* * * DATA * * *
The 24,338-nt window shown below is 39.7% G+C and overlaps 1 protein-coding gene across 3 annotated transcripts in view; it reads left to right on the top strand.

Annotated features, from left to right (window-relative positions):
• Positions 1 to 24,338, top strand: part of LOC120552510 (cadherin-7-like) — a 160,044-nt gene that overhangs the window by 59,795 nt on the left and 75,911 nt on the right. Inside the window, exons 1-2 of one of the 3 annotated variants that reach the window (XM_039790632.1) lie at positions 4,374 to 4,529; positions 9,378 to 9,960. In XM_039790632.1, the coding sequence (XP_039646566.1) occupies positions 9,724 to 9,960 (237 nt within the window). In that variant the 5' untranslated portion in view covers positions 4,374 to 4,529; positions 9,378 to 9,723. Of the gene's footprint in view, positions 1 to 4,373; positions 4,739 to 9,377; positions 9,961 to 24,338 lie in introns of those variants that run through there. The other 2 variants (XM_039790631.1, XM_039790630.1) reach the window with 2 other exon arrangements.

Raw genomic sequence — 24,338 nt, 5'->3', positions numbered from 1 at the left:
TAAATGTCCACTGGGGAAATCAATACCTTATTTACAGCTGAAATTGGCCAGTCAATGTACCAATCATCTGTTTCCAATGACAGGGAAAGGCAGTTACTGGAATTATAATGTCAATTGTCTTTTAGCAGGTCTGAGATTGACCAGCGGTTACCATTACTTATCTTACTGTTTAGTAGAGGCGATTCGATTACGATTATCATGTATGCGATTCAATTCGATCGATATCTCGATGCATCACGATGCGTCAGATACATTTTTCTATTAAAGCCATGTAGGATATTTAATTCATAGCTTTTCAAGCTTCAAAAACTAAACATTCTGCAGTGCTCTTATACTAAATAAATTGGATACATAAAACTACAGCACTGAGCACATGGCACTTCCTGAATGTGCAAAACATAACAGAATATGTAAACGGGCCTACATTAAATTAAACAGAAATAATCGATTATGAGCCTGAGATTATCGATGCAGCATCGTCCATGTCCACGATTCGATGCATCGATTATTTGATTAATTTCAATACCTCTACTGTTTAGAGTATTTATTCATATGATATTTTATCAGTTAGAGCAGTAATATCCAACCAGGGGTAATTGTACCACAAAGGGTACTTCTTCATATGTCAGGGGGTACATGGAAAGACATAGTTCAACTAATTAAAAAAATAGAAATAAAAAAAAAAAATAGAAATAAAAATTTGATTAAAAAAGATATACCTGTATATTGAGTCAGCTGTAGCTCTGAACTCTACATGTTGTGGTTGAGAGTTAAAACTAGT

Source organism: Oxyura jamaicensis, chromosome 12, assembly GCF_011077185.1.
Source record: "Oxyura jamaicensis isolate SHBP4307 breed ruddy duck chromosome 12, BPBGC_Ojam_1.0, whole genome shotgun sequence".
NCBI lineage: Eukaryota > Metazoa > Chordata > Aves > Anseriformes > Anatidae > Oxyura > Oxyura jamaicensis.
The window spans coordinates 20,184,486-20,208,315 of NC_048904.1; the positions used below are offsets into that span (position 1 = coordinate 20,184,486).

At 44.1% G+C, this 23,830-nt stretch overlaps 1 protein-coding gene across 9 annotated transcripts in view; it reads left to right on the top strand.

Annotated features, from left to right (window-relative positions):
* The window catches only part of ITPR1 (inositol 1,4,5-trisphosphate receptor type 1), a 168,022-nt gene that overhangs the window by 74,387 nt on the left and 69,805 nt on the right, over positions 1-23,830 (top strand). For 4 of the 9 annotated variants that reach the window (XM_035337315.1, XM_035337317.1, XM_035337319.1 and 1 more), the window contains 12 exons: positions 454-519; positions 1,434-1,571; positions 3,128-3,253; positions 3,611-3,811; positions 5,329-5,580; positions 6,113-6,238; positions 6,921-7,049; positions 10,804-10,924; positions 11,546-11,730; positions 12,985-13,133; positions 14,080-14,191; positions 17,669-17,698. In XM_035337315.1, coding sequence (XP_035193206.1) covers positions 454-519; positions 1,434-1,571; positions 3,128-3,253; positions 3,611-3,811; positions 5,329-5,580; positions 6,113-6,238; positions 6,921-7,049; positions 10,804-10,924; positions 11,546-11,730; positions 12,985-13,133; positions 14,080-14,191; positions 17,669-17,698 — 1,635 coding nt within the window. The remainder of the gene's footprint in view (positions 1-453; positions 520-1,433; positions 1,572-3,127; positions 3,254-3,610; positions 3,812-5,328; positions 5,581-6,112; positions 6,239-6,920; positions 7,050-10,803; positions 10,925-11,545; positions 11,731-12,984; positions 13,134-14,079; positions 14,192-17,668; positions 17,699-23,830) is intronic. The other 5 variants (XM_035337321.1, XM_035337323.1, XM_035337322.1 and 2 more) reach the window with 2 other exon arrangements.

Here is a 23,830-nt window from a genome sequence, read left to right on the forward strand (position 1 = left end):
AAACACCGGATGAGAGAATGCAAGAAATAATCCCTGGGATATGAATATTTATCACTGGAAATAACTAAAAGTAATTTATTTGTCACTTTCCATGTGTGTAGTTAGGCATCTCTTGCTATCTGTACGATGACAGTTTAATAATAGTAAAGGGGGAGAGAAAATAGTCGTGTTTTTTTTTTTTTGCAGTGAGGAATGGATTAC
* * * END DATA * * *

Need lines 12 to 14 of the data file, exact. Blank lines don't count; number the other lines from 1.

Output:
* The window catches only part of ITPR1 (inositol 1,4,5-trisphosphate receptor type 1), a 168,022-nt gene that overhangs the window by 74,387 nt on the left and 69,805 nt on the right, over positions 1-23,830 (top strand). For 4 of the 9 annotated variants that reach the window (XM_035337315.1, XM_035337317.1, XM_035337319.1 and 1 more), the window contains 12 exons: positions 454-519; positions 1,434-1,571; positions 3,128-3,253; positions 3,611-3,811; positions 5,329-5,580; positions 6,113-6,238; positions 6,921-7,049; positions 10,804-10,924; positions 11,546-11,730; positions 12,985-13,133; positions 14,080-14,191; positions 17,669-17,698. In XM_035337315.1, coding sequence (XP_035193206.1) covers positions 454-519; positions 1,434-1,571; positions 3,128-3,253; positions 3,611-3,811; positions 5,329-5,580; positions 6,113-6,238; positions 6,921-7,049; positions 10,804-10,924; positions 11,546-11,730; positions 12,985-13,133; positions 14,080-14,191; positions 17,669-17,698 — 1,635 coding nt within the window. The remainder of the gene's footprint in view (positions 1-453; positions 520-1,433; positions 1,572-3,127; positions 3,254-3,610; positions 3,812-5,328; positions 5,581-6,112; positions 6,239-6,920; positions 7,050-10,803; positions 10,925-11,545; positions 11,731-12,984; positions 13,134-14,079; positions 14,192-17,668; positions 17,699-23,830) is intronic. The other 5 variants (XM_035337321.1, XM_035337323.1, XM_035337322.1 and 2 more) reach the window with 2 other exon arrangements.

Here is a 23,830-nt window from a genome sequence, read left to right on the forward strand (position 1 = left end):
AAACACCGGATGAGAGAATGCAAGAAATAATCCCTGGGATATGAATATTTATCACTGGAAATAACTAAAAGTAATTTATTTGTCACTTTCCATGTGTGTAGTTAGGCATCTCTTGCTATCTGTACGATGACAGTTTAATAATAGTAAAGGGGGAGAGAAAATAGTCGTGTTTTTTTTTTTTTGCAGTGAGGAATGGATTAC